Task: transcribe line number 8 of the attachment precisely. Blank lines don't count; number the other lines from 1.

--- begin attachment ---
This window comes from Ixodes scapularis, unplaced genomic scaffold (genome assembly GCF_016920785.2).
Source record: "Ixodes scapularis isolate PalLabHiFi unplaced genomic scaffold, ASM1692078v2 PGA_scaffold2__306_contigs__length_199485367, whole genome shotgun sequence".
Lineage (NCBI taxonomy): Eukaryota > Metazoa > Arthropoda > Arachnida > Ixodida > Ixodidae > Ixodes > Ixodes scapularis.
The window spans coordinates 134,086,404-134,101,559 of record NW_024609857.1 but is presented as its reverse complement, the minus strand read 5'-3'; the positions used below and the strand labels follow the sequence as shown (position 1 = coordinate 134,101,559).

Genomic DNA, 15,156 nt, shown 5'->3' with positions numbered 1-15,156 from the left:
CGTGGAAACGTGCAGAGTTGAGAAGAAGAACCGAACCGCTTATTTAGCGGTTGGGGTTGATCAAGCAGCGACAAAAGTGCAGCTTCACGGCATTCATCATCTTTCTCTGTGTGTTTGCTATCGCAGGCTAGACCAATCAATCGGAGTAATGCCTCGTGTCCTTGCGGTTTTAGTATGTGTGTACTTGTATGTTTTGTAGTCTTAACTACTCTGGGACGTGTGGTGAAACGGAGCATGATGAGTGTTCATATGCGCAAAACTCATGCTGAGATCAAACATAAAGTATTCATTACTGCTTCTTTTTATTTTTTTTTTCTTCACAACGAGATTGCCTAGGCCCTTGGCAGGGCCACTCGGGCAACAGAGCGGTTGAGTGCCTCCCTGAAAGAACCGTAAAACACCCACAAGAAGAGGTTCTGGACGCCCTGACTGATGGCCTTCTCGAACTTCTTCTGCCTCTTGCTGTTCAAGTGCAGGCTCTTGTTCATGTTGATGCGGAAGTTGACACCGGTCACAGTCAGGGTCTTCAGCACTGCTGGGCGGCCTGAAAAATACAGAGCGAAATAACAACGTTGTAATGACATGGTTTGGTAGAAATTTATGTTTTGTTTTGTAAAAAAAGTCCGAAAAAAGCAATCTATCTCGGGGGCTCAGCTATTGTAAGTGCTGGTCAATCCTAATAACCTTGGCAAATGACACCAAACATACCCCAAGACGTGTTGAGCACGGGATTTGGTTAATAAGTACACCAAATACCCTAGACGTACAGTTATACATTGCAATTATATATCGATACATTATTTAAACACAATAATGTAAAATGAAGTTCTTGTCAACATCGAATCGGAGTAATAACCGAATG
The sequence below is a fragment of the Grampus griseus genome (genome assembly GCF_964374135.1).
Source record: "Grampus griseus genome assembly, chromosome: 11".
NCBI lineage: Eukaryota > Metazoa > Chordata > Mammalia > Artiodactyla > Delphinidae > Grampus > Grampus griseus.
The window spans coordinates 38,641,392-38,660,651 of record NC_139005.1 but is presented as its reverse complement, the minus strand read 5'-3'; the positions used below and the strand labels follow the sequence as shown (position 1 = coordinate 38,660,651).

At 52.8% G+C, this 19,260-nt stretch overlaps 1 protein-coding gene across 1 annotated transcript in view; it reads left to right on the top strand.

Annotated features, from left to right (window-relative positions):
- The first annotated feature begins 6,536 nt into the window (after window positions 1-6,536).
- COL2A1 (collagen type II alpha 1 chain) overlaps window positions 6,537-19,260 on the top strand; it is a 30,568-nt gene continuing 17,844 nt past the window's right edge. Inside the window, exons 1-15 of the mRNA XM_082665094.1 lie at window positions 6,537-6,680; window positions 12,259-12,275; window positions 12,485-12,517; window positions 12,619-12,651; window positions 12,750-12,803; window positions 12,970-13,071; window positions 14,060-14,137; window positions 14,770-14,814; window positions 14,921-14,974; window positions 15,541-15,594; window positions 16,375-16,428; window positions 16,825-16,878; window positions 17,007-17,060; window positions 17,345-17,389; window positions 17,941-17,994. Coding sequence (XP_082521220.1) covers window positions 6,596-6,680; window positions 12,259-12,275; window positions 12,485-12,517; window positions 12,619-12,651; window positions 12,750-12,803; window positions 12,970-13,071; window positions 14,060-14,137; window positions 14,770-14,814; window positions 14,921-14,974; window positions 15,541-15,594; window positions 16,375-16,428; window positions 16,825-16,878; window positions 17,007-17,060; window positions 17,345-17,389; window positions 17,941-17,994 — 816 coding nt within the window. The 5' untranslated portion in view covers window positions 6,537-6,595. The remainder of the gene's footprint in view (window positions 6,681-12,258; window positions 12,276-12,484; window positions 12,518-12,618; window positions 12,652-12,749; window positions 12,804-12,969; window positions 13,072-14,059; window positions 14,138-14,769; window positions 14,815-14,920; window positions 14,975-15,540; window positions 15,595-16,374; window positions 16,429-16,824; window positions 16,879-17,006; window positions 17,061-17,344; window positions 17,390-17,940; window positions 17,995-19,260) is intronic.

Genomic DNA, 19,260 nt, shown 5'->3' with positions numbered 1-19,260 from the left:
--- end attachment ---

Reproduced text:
Source record: "Grampus griseus genome assembly, chromosome: 11".